Not that it’s all been peachy – I’ve also learnt that a huge amount of my low mood and anxiety issues are tied up with this too, and I’m slowly learning how much alone time is too much. It’s almost like filling a balloon with air – it’s all good until there’s that little bit too much and then pop, it explodes and falls apart.

I’ve actually been referred for further therapy to address these exact issues. I won’t lie, I’m terrified. After all, I’m totally fine in my blanket fort thank you very much. Except I know I’m not and that I have to learn to balance just how much recharging is too much, but I hope that with a bit of help I can learn to mange both the physical effects of whichever illness is wearing me down on a certain day, as well as the mental recovery too.

Tonight I’m happy with the pooch and my bean bag, but tomorrow I will get up and face the outside world again. Crippled status permitting of course….  🙂

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#GoodAndBadDays

One of the nicest things people say to me is “Oh my goodness, you’d never know you were ill”. Honestly, it does my heart good to know I’m not walking round looking like death and that I might keel over any second.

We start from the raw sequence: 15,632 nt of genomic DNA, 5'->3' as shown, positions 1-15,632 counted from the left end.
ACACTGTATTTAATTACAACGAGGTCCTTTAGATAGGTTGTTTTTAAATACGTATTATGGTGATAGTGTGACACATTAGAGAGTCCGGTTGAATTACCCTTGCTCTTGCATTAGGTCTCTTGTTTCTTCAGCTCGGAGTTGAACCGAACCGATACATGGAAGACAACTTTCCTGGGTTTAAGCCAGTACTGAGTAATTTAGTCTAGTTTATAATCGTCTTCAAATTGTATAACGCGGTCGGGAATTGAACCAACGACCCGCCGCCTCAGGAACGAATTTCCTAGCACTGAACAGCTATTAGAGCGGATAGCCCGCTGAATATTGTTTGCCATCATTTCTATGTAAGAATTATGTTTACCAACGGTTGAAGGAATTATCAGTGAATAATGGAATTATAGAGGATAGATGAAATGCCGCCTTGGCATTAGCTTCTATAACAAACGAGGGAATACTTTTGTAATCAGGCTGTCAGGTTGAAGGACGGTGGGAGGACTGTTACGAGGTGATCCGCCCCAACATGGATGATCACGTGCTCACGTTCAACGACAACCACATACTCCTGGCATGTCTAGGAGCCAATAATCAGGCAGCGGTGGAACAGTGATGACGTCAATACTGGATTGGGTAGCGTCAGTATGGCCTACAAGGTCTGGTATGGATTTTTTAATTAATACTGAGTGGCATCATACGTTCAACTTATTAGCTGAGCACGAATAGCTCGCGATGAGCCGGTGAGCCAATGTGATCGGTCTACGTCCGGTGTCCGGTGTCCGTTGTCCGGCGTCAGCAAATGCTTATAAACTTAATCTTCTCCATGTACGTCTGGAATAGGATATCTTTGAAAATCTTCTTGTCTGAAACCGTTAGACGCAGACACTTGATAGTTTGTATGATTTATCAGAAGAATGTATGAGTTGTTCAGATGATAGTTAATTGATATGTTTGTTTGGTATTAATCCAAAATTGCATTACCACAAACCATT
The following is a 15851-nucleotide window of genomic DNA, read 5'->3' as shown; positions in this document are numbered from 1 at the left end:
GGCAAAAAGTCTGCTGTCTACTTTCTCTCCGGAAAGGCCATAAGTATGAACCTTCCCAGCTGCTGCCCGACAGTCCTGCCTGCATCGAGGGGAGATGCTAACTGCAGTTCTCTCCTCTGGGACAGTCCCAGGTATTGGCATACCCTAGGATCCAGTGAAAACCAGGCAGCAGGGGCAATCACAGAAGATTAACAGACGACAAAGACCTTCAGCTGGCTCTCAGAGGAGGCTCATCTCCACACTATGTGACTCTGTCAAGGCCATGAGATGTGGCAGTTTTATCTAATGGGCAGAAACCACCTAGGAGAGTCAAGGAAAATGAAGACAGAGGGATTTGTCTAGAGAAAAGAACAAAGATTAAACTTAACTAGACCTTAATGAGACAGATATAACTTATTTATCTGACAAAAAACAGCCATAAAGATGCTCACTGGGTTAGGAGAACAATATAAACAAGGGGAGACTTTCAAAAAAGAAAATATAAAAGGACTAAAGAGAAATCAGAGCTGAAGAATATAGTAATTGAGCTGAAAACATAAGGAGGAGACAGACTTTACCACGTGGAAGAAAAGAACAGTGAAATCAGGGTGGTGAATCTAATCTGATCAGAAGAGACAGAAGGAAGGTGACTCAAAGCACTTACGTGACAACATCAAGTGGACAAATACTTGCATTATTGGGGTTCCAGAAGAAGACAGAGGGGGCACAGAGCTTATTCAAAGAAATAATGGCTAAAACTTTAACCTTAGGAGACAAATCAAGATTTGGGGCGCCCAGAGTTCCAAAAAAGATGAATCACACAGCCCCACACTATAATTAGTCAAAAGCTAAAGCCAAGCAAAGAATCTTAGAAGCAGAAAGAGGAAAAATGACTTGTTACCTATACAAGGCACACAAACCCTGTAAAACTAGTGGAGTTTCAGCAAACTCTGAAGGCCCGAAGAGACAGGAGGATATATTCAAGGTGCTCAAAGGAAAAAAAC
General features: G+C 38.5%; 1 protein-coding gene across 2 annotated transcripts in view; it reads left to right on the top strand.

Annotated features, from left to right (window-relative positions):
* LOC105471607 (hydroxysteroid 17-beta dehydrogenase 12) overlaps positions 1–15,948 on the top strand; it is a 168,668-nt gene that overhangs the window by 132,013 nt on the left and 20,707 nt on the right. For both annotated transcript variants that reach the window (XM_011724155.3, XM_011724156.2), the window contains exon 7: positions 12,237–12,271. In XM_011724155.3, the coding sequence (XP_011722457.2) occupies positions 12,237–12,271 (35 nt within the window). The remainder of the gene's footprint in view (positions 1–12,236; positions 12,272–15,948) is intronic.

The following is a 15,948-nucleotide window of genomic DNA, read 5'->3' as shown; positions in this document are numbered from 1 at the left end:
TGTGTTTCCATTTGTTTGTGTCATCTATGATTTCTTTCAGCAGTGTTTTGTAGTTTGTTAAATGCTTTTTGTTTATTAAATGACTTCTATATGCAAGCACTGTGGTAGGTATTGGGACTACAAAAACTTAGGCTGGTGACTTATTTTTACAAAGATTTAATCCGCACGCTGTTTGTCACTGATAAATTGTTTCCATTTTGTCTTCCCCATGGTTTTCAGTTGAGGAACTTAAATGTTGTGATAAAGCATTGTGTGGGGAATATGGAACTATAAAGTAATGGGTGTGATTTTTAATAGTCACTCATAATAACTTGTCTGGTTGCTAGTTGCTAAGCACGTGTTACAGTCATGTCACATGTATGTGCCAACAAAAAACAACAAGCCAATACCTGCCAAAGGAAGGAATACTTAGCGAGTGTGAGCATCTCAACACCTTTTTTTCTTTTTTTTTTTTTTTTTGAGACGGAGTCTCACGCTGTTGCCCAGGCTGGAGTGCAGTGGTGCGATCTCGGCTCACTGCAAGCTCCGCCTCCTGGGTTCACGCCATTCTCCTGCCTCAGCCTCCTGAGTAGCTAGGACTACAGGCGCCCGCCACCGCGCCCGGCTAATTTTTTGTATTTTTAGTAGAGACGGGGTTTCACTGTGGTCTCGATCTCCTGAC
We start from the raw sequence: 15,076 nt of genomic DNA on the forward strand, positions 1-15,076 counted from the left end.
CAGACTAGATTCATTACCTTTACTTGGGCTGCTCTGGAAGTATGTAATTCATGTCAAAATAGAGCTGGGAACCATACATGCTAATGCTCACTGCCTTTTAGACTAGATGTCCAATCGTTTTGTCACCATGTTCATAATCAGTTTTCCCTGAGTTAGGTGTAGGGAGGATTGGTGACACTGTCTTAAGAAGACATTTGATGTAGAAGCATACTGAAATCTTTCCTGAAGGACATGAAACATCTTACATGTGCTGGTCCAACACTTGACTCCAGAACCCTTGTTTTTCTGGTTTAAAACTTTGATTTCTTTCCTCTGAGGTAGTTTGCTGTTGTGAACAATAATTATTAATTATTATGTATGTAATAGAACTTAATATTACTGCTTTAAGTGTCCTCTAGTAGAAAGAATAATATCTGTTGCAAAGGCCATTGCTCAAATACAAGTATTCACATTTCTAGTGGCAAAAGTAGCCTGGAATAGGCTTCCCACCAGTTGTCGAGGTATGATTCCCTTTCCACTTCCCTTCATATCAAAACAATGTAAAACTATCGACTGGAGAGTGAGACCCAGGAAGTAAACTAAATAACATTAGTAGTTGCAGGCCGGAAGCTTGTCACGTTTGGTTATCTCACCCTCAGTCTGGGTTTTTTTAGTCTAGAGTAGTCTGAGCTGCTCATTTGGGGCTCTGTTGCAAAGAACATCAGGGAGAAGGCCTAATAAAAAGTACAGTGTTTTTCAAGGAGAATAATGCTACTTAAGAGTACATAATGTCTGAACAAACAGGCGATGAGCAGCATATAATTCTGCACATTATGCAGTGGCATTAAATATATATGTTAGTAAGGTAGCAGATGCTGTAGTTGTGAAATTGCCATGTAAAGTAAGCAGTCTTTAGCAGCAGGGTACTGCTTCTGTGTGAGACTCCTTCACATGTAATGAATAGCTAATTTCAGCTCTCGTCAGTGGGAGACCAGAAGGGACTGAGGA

But it does have its downside. When I’m having a tricky day, the kind where even sitting down hurts and every noise and movement feels like it might tip me over the edge, it’s hard to know that on the outside I just look like my usual happy, healthy self.

Now don’t for a minute think that I’m wishing I looked like death on a daily basis, I’m not. Trust me, knowing that people don’t suspect a thing means that I’m still winning at life as far as I’m concerned, but trying to explain that you feel like you’ve got a bad case of flu crossed with a three day hangover really isn’t easy when you’re still standing up and getting on with things.

So that’s where #GoodAndBadDays comes in. If, like me, you follow any sort of invisible illness group on social media then you may have seen some of these posts already, but the idea is simple – photos of how you look to the world on your good days (or at least functioning days) along with photos of the days that people don’t get to see, the ones where you physically can’t get out of bed, and when you can’t pretend that everything’s ok. It’s a pretty powerful idea and shows just how different someone’s life is when the illness gets the better of you.

So here’s my little collage – the good, the ok, and the bad. I don’t let many people see me on my bad days (and what you don’t see here is the walking stick, the hot and cold flannels, or the drugs!). I don’t even let myself admit how bad things can get sometimes, so here is a rare moment of bravery for the sake of a much needed understanding of life with an invisible illness.